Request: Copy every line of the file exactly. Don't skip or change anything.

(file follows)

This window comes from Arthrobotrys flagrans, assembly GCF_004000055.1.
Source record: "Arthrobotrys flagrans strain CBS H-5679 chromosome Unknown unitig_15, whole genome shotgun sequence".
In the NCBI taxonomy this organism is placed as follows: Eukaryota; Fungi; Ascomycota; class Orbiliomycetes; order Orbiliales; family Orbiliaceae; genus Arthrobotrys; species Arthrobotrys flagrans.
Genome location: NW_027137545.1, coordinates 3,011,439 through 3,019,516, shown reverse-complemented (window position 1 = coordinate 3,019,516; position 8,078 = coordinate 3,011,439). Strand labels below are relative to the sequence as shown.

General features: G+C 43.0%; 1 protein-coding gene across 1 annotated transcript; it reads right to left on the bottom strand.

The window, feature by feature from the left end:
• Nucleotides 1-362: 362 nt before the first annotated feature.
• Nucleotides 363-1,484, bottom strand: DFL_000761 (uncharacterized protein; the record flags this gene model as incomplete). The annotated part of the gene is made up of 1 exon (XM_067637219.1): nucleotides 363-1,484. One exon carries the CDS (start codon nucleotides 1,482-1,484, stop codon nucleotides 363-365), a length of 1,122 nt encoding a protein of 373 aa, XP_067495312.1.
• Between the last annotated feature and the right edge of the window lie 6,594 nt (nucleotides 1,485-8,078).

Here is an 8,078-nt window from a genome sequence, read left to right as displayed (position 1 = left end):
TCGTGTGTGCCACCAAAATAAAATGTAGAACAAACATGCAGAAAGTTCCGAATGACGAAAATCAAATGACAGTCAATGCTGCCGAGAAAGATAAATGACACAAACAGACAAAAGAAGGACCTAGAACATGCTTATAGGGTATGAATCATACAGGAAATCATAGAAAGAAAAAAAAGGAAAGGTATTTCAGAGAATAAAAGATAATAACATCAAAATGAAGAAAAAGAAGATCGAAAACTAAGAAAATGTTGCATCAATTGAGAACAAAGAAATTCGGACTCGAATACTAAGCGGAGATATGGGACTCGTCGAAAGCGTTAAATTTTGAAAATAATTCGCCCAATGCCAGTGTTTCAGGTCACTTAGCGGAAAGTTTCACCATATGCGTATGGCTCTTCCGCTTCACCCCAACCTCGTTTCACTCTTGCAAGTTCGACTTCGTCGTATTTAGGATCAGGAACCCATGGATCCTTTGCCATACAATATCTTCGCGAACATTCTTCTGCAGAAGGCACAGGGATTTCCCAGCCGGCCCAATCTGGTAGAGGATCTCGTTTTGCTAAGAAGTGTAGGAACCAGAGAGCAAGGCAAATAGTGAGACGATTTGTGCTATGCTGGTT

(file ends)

This window comes from Arthrobotrys flagrans, assembly GCF_004000055.1.
Source record: "Arthrobotrys flagrans strain CBS H-5679 chromosome Unknown unitig_15, whole genome shotgun sequence".
In the NCBI taxonomy this organism is placed as follows: Eukaryota; Fungi; Ascomycota; class Orbiliomycetes; order Orbiliales; family Orbiliaceae; genus Arthrobotrys; species Arthrobotrys flagrans.
Genome location: NW_027137545.1, coordinates 3,011,439 through 3,019,516, shown reverse-complemented (window position 1 = coordinate 3,019,516; position 8,078 = coordinate 3,011,439). Strand labels below are relative to the sequence as shown.

General features: G+C 43.0%; 1 protein-coding gene across 1 annotated transcript; it reads right to left on the bottom strand.

The window, feature by feature from the left end:
• Nucleotides 1-362: 362 nt before the first annotated feature.
• Nucleotides 363-1,484, bottom strand: DFL_000761 (uncharacterized protein; the record flags this gene model as incomplete). The annotated part of the gene is made up of 1 exon (XM_067637219.1): nucleotides 363-1,484. One exon carries the CDS (start codon nucleotides 1,482-1,484, stop codon nucleotides 363-365), a length of 1,122 nt encoding a protein of 373 aa, XP_067495312.1.
• Between the last annotated feature and the right edge of the window lie 6,594 nt (nucleotides 1,485-8,078).

Here is an 8,078-nt window from a genome sequence, read left to right as displayed (position 1 = left end):
TCGTGTGTGCCACCAAAATAAAATGTAGAACAAACATGCAGAAAGTTCCGAATGACGAAAATCAAATGACAGTCAATGCTGCCGAGAAAGATAAATGACACAAACAGACAAAAGAAGGACCTAGAACATGCTTATAGGGTATGAATCATACAGGAAATCATAGAAAGAAAAAAAAGGAAAGGTATTTCAGAGAATAAAAGATAATAACATCAAAATGAAGAAAAAGAAGATCGAAAACTAAGAAAATGTTGCATCAATTGAGAACAAAGAAATTCGGACTCGAATACTAAGCGGAGATATGGGACTCGTCGAAAGCGTTAAATTTTGAAAATAATTCGCCCAATGCCAGTGTTTCAGGTCACTTAGCGGAAAGTTTCACCATATGCGTATGGCTCTTCCGCTTCACCCCAACCTCGTTTCACTCTTGCAAGTTCGACTTCGTCGTATTTAGGATCAGGAACCCATGGATCCTTTGCCATACAATATCTTCGCGAACATTCTTCTGCAGAAGGCACAGGGATTTCCCAGCCGGCCCAATCTGGTAGAGGATCTCGTTTTGCTAAGAAGTGTAGGAACCAGAGAGCAAGGCAAATAGTGAGACGATTTGTGCTATGCTGGTT